Old Tom Gin, also often called Old Tom or Tom Gin is a common ingredient in classic cocktail recipes. For instance, it was the original base spirit in Jerry Thomas' Martinez cocktail and the initial ingredient used to make a Tom Collins.
Over time this rather sweet type of Gin was more and more displaced from London Dry Gin. It made a comeback when bartenders around the started to re-create old and traditional cocktail recipes during the craft cocktail renaissance.
What is Old Tom Gin?
Old Tom Gin is a sweeter type and less botanical-driven. During the 18th and 19th centuries, Old Tom was probably the go-to Gin for mixologists and bartenders.
Like with New Western Dry Gin, there aren't many rules when making Old Tom Gin. It can come in all sorts of colors, with added sugar or not, aged or unaged, and based on various types of spirit - neutral or not. The only significant rule this category of Gin follows is that its main flavoring is juniper.
Old Tom Gin is generally seen as a link between London Dry Gin and Genever. It's more sugary than traditional London Dry Gin but at the same time drier than Dutch Genever. That also makes it a brilliant replacement for those two spirits in case you want to prepare a cocktail respectively slightly sweeter or drier in taste.
How does it taste?
The taste of an Old Tom Gin can vary a lot depending on the level of sweetness, the botanicals, and whether it's aged or not. It's certainly sweeter than a classic London Dry and often has a more or less pronounced malty taste. The rest of the flavor profile is defined by botanicals and the time the Gin spent in wooden barrels for aging.
Why is it called Old Tom Gin?
The story behind the name of Old Tom Gin remains a mystery. Today, the most popular theory is that it got its name from the wooden plaques shaped like “Old Tom” black cats that used to hang on the outside walls of pubs in 18th Century England. An iconic symbol of the era, these plaques were thought to ward off bad luck and were often considered good luck charms by the patrons of the pubs.
History taught us that throughout London, pubs and bars had these signs featuring an old tom cat in their windows. Below the cat's paw was a slot to fit in a coin connected to a funnel inside the building. As they walked along the streets of London, parched customers could drop a penny into the slot and enjoy a quick sip of Gin.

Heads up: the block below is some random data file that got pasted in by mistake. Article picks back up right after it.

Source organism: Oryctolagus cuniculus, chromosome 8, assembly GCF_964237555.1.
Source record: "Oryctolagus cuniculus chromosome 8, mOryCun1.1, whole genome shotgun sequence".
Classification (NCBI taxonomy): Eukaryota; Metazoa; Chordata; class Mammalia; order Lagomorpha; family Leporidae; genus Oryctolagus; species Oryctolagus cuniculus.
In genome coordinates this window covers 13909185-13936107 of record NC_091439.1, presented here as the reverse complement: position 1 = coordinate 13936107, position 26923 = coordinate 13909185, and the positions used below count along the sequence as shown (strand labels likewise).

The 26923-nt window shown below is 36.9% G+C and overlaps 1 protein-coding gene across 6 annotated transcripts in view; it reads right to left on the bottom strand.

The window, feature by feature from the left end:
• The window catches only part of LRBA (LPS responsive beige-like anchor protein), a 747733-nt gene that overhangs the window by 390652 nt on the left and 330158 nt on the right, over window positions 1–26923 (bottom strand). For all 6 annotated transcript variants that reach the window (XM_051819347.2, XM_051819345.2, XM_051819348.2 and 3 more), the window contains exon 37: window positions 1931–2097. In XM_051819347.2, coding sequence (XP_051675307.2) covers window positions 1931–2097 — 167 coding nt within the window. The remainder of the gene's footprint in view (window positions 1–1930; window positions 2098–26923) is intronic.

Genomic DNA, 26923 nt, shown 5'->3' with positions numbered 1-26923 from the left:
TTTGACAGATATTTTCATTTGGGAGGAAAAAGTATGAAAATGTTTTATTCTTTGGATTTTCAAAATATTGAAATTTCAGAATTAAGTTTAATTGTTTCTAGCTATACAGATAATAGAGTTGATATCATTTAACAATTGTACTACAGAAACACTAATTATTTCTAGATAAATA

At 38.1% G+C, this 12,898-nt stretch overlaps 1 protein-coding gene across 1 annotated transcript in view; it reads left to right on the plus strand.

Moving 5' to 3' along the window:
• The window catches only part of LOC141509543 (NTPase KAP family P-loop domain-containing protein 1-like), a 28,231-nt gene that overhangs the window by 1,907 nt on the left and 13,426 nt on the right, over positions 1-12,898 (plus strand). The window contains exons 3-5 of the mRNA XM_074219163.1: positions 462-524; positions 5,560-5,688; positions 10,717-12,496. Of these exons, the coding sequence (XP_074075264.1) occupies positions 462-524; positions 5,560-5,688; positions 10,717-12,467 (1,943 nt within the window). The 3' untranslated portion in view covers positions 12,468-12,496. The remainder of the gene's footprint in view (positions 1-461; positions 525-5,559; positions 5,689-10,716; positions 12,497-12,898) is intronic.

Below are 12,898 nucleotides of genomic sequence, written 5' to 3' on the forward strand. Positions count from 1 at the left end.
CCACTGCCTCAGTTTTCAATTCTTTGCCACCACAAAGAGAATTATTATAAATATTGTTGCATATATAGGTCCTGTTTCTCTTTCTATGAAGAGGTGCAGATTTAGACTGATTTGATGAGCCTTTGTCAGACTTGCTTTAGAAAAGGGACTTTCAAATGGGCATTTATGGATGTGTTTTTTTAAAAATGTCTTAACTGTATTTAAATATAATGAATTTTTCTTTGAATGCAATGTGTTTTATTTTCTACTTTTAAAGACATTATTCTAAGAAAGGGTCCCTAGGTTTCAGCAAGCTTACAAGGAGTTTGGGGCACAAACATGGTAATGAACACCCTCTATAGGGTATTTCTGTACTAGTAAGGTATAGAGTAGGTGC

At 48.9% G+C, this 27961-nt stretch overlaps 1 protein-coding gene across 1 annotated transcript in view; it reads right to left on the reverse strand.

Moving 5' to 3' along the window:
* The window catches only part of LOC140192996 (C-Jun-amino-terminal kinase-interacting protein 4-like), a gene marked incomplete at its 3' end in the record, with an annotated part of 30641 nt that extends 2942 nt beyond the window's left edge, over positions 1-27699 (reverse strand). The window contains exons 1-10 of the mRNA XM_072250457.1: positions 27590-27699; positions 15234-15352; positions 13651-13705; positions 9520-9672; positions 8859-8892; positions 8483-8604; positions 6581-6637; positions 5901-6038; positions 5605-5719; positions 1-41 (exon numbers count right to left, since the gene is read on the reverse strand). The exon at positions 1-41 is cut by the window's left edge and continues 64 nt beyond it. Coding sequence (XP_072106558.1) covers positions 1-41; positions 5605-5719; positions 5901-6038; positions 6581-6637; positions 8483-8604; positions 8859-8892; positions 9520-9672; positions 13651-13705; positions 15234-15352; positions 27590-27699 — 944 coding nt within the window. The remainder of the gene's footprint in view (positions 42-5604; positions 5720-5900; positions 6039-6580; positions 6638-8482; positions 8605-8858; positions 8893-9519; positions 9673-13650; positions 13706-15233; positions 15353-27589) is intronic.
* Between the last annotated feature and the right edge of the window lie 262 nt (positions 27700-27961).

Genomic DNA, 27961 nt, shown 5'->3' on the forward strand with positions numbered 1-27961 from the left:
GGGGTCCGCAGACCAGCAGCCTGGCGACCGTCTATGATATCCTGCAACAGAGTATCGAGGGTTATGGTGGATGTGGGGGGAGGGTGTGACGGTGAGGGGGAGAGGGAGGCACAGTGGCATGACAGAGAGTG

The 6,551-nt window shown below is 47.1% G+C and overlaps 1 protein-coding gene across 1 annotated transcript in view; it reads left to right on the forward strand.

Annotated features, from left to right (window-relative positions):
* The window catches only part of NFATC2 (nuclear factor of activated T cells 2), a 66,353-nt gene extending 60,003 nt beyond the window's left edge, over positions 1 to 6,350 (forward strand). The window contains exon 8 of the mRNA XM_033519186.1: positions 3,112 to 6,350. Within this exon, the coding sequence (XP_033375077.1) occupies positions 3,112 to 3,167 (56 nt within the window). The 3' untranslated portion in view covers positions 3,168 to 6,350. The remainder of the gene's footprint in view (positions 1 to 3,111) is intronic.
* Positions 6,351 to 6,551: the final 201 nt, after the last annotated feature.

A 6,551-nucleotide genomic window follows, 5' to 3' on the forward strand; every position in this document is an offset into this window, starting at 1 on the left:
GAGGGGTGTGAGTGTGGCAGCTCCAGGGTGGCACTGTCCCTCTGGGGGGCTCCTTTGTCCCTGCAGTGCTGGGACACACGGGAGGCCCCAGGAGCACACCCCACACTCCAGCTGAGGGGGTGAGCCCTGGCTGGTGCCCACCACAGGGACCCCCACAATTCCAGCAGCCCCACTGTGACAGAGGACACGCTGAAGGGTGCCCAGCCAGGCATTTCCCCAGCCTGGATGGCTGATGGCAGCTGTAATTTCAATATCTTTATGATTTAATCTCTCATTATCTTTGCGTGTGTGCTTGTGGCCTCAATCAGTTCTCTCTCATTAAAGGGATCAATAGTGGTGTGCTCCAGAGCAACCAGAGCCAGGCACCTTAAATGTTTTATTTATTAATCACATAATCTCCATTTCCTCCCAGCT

The below example can be found at Beefeater Gin distillery and shows exactly how this trade worked.
How to serve
One great way to experience the taste of Old Tom Gin is in cocktails. Luckily, one of the most popular cocktail recipe books features loads of recipes based on Old Tom Gin - Jerry Thomas's "Bartenders Guide: How to Mix Drinks".
As a starting point, try to focus on the following classics that are part of this cocktail almanac:
- Martinez cocktail made with Old Tom, Vermouth, Maraschino liqueur, and simple syrup
- A Ramos Gin Fizz made with Tom Gin, lemon juice, egg white, heavy cream, orange flower water, syrup, and sparkling water
- Tom Collins made with Old Tom Gin, gomme syrup, lemon juice, and soda water
- or an Old Fashioned made with a rich and malty Old Tom.
3 Old Tom Gins to try
Tanqueray Old Tom Gin
Tanqueray's take on an Old Tom Gin is derived from an original recipe dating back to the 1800s and contains 47.3 ABV. It gets flavored with classic Gin botanicals like angelica, coriander, juniper, and licorice, then blended with an unaged and wheat-based spirit and sweetened with sugar derived from sugar beet.
Compared to other Old Tom Gins, Tanqueray's expression is relatively light, making it an excellent fit in a Ramos Gin Fizz or Martinez.
Hayman's Old Tom Gin
Hayman's Old Tom is made after an old family recipe from 1870 and contains 40% of alcohol. Interestingly, this recipe doubles the amount of juniper used. That also reflects in the taste of the final product, which is dominated by juniper and complemented with notes of lemon and plenty of sweetness.
Ransom Old Tom Gin
The Old Tom produced by Ransom in collaboration with cocktail historian David Wondrich is rather heavy and quite malty in flavor and comes with 44% of alcohol by volume. The reason is that it's made from malted barley and flavored with classic botanicals like juniper berries, orange peel, lemon peel, coriander, cardamom, and angelica root.
After distillation, the Gin ages in French oak barrels for 6 to 12 months. Due to its rich and malty taste, Ransom is excellent in drinks like an Old Fashioned or Tom Collins.